Programming is like writing

From a comment on Slashdot:

I swtiched jobs from being a computer programmer to being an ESL teacher in Japan. Japan is somewhat famous for churning out students who know a lot about English, but can’t order a drink at Mac Donald’s. We used to have a name for those kinds of people with regard to programming languages: language laywers. They can answer any question you put to them about a programming language, but couldn’t program to save their life. These people often make it past job interviews easily, but then turn out to be huge disappointments when they actually get down to work. I’ve read a lot about this problem, but the more I look at it, the more I realise that these disabled programmers are just like my students. They have a vocabulary of 5000 words, know every grammar rule in the book but just can’t speak.

My current theory is that programming is quite literally writing. The vast majority of programming is not conceptually difficult (contrary to what a lot of people would have you believe). We only make it difficult because we suck at writing. The vast majority of programmers aren’t fluent, and don’t even have a desire to be fluent. They don’t read other people’s code. They don’t recognise or use idioms. They don’t think in the programming language. Most code sucks because we have the fluency equivalent of 3 year olds trying to write a novel. And so our programs are needlessly complex.

Those programmers with a “spark” are programmers who have an innate talent for the language. Or they are people who have read and read and read code. Or both. We teach programming wrong. We teach it the way Japanese teachers have been teaching English. We teach about programming and expect that students will spontaneously learn to write from this collection of facts.

In language acquisition there is a hypothesis called the “Input Hypothesis”. It states that all language acquisition comes from “comprehensible input”. That is, if you hear or read language that you can understand based on what you already know and from context, you will acquire it. Explanation does not help you acquire language. I believe the same is true of programming. We should be immersing students in good code. We should be burying them in idiom after idiom after idiom, allowing them to acquire the ability to program without explanation.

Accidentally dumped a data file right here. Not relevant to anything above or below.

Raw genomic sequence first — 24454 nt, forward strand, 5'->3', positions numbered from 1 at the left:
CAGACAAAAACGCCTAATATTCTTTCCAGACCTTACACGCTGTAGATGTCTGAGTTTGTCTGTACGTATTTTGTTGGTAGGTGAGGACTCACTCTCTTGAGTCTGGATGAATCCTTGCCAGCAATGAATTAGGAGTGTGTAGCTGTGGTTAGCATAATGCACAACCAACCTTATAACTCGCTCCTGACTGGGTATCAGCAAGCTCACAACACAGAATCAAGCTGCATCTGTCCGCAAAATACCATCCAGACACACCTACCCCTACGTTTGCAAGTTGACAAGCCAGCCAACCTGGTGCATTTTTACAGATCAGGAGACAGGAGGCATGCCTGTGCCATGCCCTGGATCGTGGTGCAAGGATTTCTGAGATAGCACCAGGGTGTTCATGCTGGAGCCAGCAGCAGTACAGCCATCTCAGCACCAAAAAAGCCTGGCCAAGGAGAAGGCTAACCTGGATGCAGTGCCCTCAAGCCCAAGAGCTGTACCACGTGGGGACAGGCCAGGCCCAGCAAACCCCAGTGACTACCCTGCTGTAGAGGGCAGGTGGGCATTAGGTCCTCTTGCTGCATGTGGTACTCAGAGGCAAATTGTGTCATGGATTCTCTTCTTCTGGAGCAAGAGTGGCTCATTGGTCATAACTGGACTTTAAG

By studying a number of examples, we have come to the conclusion that programs in less expressive languages exhibit repeated occurrences of programming patterns, and that this pattern-oriented style is detrimental to the programming process.

Felleisen, “On the expressive power of programming languages”

On the evolution of GUIs

From 1998 [http://xach.com/naggum/articles/3115189096274592@naggum.no.html]

Today’s GUI’s are generally built out of hard-coded event handlers.

A language that could describe the display and the events and associate them with protocol elements such that it would all be data-driven (instead of code-driven) and which required a protocol between the server and the client such that the server only dealt with function calls returning values to the client and the client did all the event handling and dispatching and display, would cause a giant leap forward in GUI design and simplify the tasks involved tremendously.

But thanks to Microsoft, we now mostly have code-driven GUIs that are as portable as the average Egyptian pyramid and which ensure as much “full employment” as the same pyramids, and we now mostly have people who don’t even understand the differences and the layering of language, protocol, and display engine.

Making that happen in a language design should involve some subtle shifts in the way data is conceptualized. That isn’t a digression in a discussion of types, because the way we conceptualize data has deep, not to say insidious, effects on the nature of typing.

As for the types themselves, I suggest we abandon the whole notion of types in favor of a lightweight mathematical notion of sets — and avoid using the word “type” as it naturally drags us back toward the conceptual morass of type theory that we need to escape.